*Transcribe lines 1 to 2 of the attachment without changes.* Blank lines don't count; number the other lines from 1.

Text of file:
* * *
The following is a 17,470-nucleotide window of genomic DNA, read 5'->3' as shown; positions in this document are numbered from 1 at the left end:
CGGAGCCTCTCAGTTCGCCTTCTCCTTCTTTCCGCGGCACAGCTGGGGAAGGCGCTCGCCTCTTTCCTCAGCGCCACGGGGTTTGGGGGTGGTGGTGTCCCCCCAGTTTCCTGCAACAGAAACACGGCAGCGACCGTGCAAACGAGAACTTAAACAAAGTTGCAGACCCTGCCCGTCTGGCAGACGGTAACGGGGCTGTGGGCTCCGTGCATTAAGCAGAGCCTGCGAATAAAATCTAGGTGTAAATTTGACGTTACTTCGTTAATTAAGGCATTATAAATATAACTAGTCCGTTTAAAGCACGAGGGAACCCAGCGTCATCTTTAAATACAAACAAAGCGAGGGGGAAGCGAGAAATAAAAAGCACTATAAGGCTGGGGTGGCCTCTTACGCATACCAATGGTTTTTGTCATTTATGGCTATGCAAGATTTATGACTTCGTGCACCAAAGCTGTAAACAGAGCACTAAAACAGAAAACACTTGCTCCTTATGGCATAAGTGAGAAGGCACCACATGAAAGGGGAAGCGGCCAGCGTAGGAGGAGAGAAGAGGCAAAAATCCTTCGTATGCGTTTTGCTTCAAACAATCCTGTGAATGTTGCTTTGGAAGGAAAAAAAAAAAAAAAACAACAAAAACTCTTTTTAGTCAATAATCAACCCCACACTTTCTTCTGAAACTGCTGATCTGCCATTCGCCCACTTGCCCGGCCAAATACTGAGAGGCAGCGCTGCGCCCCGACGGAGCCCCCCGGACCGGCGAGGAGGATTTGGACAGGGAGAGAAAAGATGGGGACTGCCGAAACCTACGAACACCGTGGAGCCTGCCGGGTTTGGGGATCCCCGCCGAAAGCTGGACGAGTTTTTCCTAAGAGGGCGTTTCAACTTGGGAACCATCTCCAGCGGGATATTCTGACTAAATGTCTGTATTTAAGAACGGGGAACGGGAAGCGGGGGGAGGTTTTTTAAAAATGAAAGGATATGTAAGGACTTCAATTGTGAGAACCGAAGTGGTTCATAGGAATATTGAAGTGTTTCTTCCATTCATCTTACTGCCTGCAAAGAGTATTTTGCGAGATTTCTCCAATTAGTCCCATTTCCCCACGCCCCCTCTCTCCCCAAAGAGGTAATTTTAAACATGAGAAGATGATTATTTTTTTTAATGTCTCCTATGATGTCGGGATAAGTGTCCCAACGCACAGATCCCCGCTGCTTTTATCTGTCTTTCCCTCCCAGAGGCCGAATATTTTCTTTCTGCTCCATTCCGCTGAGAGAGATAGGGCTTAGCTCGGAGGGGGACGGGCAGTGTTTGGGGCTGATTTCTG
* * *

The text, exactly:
The following is a 17,470-nucleotide window of genomic DNA, read 5'->3' as shown; positions in this document are numbered from 1 at the left end:
CGGAGCCTCTCAGTTCGCCTTCTCCTTCTTTCCGCGGCACAGCTGGGGAAGGCGCTCGCCTCTTTCCTCAGCGCCACGGGGTTTGGGGGTGGTGGTGTCCCCCCAGTTTCCTGCAACAGAAACACGGCAGCGACCGTGCAAACGAGAACTTAAACAAAGTTGCAGACCCTGCCCGTCTGGCAGACGGTAACGGGGCTGTGGGCTCCGTGCATTAAGCAGAGCCTGCGAATAAAATCTAGGTGTAAATTTGACGTTACTTCGTTAATTAAGGCATTATAAATATAACTAGTCCGTTTAAAGCACGAGGGAACCCAGCGTCATCTTTAAATACAAACAAAGCGAGGGGGAAGCGAGAAATAAAAAGCACTATAAGGCTGGGGTGGCCTCTTACGCATACCAATGGTTTTTGTCATTTATGGCTATGCAAGATTTATGACTTCGTGCACCAAAGCTGTAAACAGAGCACTAAAACAGAAAACACTTGCTCCTTATGGCATAAGTGAGAAGGCACCACATGAAAGGGGAAGCGGCCAGCGTAGGAGGAGAGAAGAGGCAAAAATCCTTCGTATGCGTTTTGCTTCAAACAATCCTGTGAATGTTGCTTTGGAAGGAAAAAAAAAAAAAAAACAACAAAAACTCTTTTTAGTCAATAATCAACCCCACACTTTCTTCTGAAACTGCTGATCTGCCATTCGCCCACTTGCCCGGCCAAATACTGAGAGGCAGCGCTGCGCCCCGACGGAGCCCCCCGGACCGGCGAGGAGGATTTGGACAGGGAGAGAAAAGATGGGGACTGCCGAAACCTACGAACACCGTGGAGCCTGCCGGGTTTGGGGATCCCCGCCGAAAGCTGGACGAGTTTTTCCTAAGAGGGCGTTTCAACTTGGGAACCATCTCCAGCGGGATATTCTGACTAAATGTCTGTATTTAAGAACGGGGAACGGGAAGCGGGGGGAGGTTTTTTAAAAATGAAAGGATATGTAAGGACTTCAATTGTGAGAACCGAAGTGGTTCATAGGAATATTGAAGTGTTTCTTCCATTCATCTTACTGCCTGCAAAGAGTATTTTGCGAGATTTCTCCAATTAGTCCCATTTCCCCACGCCCCCTCTCTCCCCAAAGAGGTAATTTTAAACATGAGAAGATGATTATTTTTTTTAATGTCTCCTATGATGTCGGGATAAGTGTCCCAACGCACAGATCCCCGCTGCTTTTATCTGTCTTTCCCTCCCAGAGGCCGAATATTTTCTTTCTGCTCCATTCCGCTGAGAGAGATAGGGCTTAGCTCGGAGGGGGACGGGCAGTGTTTGGGGCTGATTTCTG